Rosen feels unfairly maligned but is standing his ground. “[Empire Wine] has been calling politicians and trying to exert political influence over this office,” said Rosen. “That won’t work with me. I didn’t come here to do anything less than the right thing.”

For consumers, however, both in New York and beyond, “the right thing” may have an unpleasant ramification: It could get harder to buy the wines they want. But Rosen is steadfast. He offers this advice to unhappy licensees and wine lovers: “If someone thinks we’re wrong, the proper route is to comply with the law and mobilize to seek legislation to change it, and that hasn’t happened in New York.”

Bob Yelle
Cincinnati, Ohio —  October 9, 2014 1:14pm ET
NYSLA - keep up the good work. We have the same problems in Ohio.
Matt Bonaparte
Calgary, AB Canada —  October 9, 2014 7:01pm ET
I'll be very interested to revisit this article to see the response from readers.

As I run a small specialized wine boutique in Calgary, AB (Canada), a province with privatized retailers, I have to respect what Mr. Rosen is doing. We have seen similar crackdowns in our province in regards to the 'unfair' advantages some retailers may receive due to size or relationships they may have in the industry.

Standardized pricing only makes sense and I didn't see anywhere that said a retailer can't get the product they want, they will just have to pay the same as the next place, big or small. Maybe this means you will only receive 8 cases as opposed to 12, but as a business that is yours to decide. Why shouldn't the shop down the street have the opportunity to sell a product and create competition in the market?

We also have regulations that forbid the shipping of wine across provincial borders (as a retailer). Again this makes sense when considering that different states/provinces have different taxation levels. Would I love to sell and ship wine to friends and family back in Ontario, absolutely! This is especially true with the product diversity we have in Alberta, but again why would I want to see a decrease in sales from producers I grew up around, or impact a local trade I am passionate about. If a producer wants to sell wine in a different state it is their responsibility to source out a suitable agency in that state to do so.

Growing up with the Finger Lakes in my backyard, I am happy to see the focus on NYS wineries and breweries. New Yorkers should be excited too! I actually carry a great line from Fox Run Vineyards in a predominately Italian wine store, and am very excited for the collaboration between Selbach-Oster and Paul Hobbs in the upstate!

Keep up the good work Mr. Rosen and the NYSLA!
Missouri —  October 10, 2014 12:30pm ET
There goes Open Market...if you can do it, do it!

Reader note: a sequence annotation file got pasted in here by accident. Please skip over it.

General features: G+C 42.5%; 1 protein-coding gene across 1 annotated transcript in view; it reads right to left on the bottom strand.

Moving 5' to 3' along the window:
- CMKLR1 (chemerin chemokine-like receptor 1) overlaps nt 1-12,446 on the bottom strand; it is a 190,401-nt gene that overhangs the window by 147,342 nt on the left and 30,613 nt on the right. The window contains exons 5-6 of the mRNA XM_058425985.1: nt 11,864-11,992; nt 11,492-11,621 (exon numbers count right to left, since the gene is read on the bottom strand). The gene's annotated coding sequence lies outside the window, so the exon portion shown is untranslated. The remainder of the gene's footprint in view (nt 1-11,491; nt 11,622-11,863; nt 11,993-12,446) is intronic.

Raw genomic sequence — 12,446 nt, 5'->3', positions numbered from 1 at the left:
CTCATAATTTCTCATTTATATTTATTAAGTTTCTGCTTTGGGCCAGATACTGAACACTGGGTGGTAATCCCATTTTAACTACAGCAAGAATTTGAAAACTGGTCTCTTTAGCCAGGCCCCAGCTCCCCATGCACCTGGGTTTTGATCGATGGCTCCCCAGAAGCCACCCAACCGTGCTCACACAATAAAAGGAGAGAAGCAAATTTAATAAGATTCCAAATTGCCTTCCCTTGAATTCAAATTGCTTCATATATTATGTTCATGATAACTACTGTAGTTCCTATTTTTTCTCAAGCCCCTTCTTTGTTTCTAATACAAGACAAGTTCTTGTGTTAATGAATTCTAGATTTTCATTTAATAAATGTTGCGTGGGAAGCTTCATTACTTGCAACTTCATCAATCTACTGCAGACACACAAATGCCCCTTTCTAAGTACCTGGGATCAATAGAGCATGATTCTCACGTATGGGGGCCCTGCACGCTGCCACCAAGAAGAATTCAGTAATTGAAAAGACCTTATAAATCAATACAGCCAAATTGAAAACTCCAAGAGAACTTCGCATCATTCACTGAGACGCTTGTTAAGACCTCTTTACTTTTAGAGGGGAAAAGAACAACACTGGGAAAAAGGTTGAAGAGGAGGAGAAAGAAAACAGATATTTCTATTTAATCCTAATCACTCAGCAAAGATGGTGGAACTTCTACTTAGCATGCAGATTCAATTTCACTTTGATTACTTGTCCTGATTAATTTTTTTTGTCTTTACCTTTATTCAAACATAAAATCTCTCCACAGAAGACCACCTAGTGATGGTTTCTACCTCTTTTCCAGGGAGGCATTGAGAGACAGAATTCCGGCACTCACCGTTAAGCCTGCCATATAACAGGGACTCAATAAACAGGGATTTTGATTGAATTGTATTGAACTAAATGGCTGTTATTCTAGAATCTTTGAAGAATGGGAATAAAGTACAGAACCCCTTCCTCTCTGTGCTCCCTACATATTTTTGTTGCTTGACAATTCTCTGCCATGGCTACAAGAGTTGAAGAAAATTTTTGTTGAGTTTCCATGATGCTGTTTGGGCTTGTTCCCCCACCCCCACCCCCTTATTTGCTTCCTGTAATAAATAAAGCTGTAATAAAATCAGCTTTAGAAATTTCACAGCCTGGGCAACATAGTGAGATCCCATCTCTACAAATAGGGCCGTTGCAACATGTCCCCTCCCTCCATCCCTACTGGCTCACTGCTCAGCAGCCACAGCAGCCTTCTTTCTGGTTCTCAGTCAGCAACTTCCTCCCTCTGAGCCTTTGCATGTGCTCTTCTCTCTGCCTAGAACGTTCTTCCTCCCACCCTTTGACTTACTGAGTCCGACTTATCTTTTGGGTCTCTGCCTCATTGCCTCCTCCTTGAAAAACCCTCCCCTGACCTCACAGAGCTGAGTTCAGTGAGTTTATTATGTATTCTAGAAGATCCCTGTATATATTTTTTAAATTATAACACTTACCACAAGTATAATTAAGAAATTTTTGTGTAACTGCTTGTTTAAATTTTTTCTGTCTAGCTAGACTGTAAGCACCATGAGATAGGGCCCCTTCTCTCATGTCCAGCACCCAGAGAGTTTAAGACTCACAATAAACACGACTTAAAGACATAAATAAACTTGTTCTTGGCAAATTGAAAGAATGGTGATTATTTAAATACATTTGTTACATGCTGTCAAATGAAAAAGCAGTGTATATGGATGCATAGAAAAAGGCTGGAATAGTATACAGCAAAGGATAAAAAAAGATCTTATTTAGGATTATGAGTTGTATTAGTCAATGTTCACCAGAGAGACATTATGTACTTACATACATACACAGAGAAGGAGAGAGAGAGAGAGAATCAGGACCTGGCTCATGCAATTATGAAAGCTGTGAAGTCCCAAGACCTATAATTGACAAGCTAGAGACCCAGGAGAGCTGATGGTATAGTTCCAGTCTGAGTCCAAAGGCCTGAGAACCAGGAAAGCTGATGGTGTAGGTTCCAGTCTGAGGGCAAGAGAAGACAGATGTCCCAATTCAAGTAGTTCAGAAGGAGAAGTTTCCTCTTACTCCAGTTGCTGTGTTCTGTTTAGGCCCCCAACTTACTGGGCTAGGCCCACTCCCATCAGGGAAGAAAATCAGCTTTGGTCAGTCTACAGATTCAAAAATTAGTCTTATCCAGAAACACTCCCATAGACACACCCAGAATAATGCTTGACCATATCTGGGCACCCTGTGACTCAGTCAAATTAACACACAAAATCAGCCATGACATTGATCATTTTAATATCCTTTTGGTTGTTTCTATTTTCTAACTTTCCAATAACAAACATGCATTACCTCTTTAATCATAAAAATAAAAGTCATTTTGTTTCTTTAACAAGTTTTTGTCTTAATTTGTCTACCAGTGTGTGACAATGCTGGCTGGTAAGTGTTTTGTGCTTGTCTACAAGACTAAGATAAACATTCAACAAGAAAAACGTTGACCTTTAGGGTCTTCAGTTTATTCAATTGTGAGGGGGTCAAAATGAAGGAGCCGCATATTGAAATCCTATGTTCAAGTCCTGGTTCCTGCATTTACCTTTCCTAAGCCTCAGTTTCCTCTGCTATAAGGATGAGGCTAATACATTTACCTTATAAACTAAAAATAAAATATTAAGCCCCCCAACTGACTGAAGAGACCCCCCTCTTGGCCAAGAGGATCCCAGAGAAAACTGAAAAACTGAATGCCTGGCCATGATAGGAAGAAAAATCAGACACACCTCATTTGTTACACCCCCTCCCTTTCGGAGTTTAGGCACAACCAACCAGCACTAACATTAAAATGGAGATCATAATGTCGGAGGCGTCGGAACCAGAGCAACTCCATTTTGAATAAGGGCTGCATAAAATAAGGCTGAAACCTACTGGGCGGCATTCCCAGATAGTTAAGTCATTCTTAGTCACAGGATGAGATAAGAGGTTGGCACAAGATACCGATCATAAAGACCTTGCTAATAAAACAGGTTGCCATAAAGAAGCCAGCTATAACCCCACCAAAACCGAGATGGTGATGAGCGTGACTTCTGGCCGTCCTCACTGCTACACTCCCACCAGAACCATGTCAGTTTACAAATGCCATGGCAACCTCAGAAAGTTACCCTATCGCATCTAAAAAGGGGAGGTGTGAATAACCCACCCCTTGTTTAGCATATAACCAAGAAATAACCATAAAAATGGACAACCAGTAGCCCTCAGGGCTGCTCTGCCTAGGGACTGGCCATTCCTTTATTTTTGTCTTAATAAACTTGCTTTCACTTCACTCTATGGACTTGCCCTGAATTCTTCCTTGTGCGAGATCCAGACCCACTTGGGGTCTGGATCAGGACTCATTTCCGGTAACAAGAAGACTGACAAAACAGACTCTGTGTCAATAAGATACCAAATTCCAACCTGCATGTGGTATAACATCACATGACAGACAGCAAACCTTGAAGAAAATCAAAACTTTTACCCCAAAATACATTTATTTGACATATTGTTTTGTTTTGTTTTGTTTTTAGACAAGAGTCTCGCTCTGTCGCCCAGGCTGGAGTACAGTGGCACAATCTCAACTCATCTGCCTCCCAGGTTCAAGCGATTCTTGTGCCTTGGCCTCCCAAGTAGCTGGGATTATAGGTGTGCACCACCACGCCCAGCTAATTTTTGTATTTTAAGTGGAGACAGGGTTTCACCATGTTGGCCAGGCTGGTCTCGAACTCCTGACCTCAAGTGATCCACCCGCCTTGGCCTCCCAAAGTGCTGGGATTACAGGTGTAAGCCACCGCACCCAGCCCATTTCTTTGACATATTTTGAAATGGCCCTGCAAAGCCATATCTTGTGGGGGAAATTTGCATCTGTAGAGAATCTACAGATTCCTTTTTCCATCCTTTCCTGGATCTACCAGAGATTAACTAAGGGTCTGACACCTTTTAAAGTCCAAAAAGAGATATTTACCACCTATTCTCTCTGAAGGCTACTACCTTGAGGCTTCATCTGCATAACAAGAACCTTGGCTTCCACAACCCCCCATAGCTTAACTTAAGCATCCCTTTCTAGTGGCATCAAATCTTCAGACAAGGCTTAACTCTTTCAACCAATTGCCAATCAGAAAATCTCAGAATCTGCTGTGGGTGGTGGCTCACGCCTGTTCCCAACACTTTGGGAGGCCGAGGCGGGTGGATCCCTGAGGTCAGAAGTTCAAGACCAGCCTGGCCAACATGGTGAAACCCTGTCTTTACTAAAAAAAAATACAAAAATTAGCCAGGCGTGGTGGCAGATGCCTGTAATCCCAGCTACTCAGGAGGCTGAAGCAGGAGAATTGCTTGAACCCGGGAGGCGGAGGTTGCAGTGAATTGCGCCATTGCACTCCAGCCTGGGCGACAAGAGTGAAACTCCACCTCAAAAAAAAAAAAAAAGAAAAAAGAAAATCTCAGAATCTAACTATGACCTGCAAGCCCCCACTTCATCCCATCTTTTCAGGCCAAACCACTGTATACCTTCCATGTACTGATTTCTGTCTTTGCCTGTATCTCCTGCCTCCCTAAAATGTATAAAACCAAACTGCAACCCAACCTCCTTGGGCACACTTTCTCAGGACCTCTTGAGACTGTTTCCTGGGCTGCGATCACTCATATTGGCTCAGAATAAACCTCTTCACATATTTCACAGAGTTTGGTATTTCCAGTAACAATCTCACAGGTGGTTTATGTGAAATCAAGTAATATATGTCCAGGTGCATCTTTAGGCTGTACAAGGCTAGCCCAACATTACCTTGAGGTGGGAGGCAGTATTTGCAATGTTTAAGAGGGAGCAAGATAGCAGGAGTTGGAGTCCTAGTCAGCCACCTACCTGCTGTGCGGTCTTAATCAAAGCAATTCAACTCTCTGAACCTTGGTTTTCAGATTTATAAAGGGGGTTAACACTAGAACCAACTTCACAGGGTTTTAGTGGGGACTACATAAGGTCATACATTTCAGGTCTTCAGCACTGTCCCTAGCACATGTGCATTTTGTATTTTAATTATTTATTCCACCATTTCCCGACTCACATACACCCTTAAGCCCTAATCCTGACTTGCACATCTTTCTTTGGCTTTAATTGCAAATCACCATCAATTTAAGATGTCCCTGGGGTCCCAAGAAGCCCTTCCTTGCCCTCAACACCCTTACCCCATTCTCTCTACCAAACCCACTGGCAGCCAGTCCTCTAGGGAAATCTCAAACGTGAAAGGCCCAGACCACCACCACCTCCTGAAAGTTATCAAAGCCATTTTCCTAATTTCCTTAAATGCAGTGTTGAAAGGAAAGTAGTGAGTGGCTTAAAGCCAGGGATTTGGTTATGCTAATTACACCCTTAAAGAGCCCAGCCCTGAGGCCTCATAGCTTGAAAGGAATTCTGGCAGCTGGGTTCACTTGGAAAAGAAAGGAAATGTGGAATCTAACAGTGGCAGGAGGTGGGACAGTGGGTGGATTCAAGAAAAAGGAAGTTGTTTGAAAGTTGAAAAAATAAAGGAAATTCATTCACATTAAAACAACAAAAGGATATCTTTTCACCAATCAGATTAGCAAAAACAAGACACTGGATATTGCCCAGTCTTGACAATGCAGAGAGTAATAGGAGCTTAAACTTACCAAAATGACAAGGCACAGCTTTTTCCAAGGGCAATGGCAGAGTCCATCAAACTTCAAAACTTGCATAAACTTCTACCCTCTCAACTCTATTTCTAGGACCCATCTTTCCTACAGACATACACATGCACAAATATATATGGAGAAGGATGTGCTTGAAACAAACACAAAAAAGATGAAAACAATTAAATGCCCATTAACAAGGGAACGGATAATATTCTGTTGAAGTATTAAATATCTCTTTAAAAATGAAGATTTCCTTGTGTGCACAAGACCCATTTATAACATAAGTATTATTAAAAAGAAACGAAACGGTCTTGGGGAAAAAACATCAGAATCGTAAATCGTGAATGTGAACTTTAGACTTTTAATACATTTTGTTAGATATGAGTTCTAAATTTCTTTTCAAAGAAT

Daniel Posner
White Plains, NY, USA —  October 10, 2014 5:40pm ET
So, now New York should adopt the same system as Canada?

I think not.

Yes, there are many issues with this new "guidance."

For starters, most of these fines are enforced not for breaking NYS law, but rather breaking new "guidance" set forth by the NYS Liquor Authority.

Allocations, closeouts, limited availabilities, restrictions, price posting, no presell by wholesalers, etc etc etc are many of the issues that we are now facing.

I think everyone should have the opportunity to buy all kinds of wine. But there is a lot of wine produced.

Should I lose 90% of my allocation on a wine that I have bought numerous vintages of because the wine for Wine Spectator Wine of the Year? It happened to me this year. What do I tell my clients? Go buy it from the competition up the road, because the government says that I cannot have what I got last year because it received a high score? I think not.

Does the new I Phone get highly allocated to each Verizon store?

Does Tesla have to allocate its new release cars to ensure that every state in the union gets the same amount of automobiles?

Does Coca Cola put limitations on how much Tropicana is sold to each supermarket?

Does Entenmann's restrict the sale of its donuts by shopkeeper?

Why must wine be put on such a pedestal?

Does all of this sound silly?

Welcome to my world.

I just want to buy and sell wine. I welcome the competition. I embrace it. I am for wine in grocery stores. In 15 years, I have never disputed a new licensee application that has been filed within my domaine, which is my legal right according to the NYSLA. I want more stores. I want more access to consumers.

But I just want to buy and sell wine.

Plain and simple.
J K Lasoff
New York, NY —  October 10, 2014 10:52pm ET